DevOps is Working its Way Through Some Growing Pains

A few years ago, if you had asked a group of C-Level executives to project which software delivery trend would be more important for organizations, most would have ranked DevOps ahead of containers. DevOps promised to profoundly refocus and reenergize software teams while containers looked like an interesting new way to repackage resources that were already there.

Today, the rankings have flipped. Container adoption is accelerating—and the technology that orchestrates container usage, Kubernetes, is regularly being described as “revolutionary.” DevOps? While it’s still popular—up to three quarters of all organizations use a DevOps blueprint—more users say they’re struggling with integrations. One survey showed 86% of organizations consider software delivery a top priority but only 10% say they’re successful at it. A dozen years after the term was first coined, DevOps may be heading for Gartner’s so-called “Trough of Disillusionment.”

The good news is that DevOps, like many technology concepts, will likely climb out of the trough and head toward the fourth and fifth stages of Gartner’s “Hype Cycle”—a “Slope of Enlightenment,” leading to a “Plateau of Productivity.” What organizations need to do is be patient and understand that DevOps—unlike a move to containers—is a journey that takes time and will, by nature, have its ups and downs.

Kubernetes is, at its core, a game-changing technology. Organizations use container platforms to create and run applications a whole new way—and Kubernetes orchestrates the way container infrastructures operate. Kubernetes opens up a whole new way of delivering services—providing scalability, portability and better economics. It allows development teams to move faster, work more cost-efficiently, move applications on any cloud or on-premises platform. These are tangible technical and financial benefits that won’t diminish over time.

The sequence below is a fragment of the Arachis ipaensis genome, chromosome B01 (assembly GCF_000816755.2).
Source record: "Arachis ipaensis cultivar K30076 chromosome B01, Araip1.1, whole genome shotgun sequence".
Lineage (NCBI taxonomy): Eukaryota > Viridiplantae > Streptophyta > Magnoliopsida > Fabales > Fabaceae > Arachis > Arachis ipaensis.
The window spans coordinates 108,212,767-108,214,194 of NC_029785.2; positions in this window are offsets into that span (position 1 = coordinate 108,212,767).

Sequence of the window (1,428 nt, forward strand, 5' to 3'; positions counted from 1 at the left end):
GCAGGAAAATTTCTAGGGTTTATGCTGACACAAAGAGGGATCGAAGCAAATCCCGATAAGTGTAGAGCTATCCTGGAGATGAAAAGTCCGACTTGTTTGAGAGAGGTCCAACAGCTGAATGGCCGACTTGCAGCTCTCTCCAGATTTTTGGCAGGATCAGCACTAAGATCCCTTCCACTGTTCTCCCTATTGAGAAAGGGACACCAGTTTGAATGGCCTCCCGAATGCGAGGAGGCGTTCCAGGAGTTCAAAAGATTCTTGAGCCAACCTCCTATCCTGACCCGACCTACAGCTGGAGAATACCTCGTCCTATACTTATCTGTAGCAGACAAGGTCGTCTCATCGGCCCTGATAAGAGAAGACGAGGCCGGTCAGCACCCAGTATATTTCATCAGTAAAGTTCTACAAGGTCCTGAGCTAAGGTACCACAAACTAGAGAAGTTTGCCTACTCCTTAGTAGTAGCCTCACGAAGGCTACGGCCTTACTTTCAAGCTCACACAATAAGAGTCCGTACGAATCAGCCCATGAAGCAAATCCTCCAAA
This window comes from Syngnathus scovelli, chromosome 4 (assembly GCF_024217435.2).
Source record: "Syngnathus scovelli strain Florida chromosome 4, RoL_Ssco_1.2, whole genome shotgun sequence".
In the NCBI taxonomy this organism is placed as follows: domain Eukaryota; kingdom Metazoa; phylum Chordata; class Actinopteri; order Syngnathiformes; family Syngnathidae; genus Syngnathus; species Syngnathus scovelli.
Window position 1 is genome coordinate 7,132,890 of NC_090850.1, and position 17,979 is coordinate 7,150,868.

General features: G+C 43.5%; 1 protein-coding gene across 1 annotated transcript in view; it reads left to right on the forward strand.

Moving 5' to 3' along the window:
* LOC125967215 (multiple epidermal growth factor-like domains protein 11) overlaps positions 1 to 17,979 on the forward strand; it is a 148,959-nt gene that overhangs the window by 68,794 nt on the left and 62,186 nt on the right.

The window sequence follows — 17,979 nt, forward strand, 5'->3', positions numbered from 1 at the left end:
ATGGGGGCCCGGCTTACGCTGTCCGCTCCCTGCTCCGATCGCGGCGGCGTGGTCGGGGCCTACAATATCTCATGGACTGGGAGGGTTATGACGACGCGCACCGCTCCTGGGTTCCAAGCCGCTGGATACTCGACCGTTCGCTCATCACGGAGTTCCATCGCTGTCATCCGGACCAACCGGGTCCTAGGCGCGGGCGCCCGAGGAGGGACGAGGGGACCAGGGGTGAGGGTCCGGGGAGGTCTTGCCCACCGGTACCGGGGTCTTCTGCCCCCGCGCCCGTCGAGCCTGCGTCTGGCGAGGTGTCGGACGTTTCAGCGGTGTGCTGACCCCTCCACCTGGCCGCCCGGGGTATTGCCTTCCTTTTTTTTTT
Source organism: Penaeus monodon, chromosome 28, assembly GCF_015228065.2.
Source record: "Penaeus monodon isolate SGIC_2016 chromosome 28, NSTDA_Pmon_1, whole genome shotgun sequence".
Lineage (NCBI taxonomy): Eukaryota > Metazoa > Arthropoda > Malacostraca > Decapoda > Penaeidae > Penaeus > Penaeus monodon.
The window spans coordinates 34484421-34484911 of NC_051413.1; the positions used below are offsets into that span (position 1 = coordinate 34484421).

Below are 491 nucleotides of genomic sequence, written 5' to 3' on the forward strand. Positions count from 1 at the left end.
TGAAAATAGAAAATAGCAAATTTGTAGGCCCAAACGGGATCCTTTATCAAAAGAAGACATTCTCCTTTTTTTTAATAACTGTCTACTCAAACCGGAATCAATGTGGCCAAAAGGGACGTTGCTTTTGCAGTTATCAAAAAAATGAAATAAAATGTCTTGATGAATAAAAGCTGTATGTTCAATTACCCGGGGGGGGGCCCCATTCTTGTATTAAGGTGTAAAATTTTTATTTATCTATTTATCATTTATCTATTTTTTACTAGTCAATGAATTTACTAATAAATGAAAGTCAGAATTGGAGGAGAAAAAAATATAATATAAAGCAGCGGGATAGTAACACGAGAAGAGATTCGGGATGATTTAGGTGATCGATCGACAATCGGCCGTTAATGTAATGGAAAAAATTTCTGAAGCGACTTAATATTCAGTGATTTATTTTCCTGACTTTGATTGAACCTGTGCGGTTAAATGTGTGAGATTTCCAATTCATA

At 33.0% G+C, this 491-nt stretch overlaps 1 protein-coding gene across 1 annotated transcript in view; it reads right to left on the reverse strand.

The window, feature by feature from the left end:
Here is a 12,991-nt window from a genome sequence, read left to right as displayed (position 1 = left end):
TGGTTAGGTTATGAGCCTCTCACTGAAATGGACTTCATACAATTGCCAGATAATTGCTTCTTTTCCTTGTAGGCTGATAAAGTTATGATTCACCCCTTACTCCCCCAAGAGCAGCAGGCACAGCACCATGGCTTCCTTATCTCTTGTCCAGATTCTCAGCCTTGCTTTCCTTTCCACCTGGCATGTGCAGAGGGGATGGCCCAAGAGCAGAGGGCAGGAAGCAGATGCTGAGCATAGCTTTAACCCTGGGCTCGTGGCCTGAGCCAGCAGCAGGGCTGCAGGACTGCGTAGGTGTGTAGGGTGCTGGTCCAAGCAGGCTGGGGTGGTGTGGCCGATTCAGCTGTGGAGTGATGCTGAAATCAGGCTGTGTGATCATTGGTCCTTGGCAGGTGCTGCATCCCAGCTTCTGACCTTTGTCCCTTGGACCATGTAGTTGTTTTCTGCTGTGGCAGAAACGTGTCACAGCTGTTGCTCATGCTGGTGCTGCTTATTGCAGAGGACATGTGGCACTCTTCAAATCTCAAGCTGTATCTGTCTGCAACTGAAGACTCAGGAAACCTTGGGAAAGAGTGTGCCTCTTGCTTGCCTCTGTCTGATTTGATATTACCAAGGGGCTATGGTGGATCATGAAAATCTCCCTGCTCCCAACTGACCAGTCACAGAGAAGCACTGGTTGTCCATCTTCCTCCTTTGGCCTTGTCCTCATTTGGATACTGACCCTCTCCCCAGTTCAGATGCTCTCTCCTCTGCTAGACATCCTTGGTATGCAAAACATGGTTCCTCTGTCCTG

Kubernetes is following the same trajectory virtualization did back in the 2000s. Virtualization essentially solved many of the storage and resource constraints organizations were experiencing using physical servers. Now containers present a lightweight alternative to virtual machines, and Kubernetes provides a framework for managing containers at scale.

Challenging Operational Complexity

DevOps is more complicated—and more of a trigger for frustration. It’s focused on restructuring teams and processes. It attempts to solve a process challenge of operational complexity and miscommunication. Rather than have developers and operations teams working in silos on different schedules with different priorities, DevOps attempts to bring them together as one cohesive unit.

The problem is, DevOps isn’t a cookie-cutter approach that works the same way with every organization. Some entities are able to use DevOps to sort out inefficiencies and get intransigent workers aligned on a common goal. Others run into trouble getting workers motivated or managing the change process. While some organizations are able to implement DevOps quickly, others find it can take time. It all depends on the culture of the organization.

DevOps aims to reduce complexity—but for some organizations it can have the reverse effect. Teams have to get used to whole new sets of rules, timetables, reporting structures and general working conditions. Workers may need to be retrained or reassigned, which introduces more complexity into an already challenging process of delivering software.

Although DevOps introduces some technical changes, it mainly involves making a cultural shift. Cultural shifts are the hardest kinds of reorganizations to pull off. They require buy-in from workers at all levels – and they usually take time to execute correctly.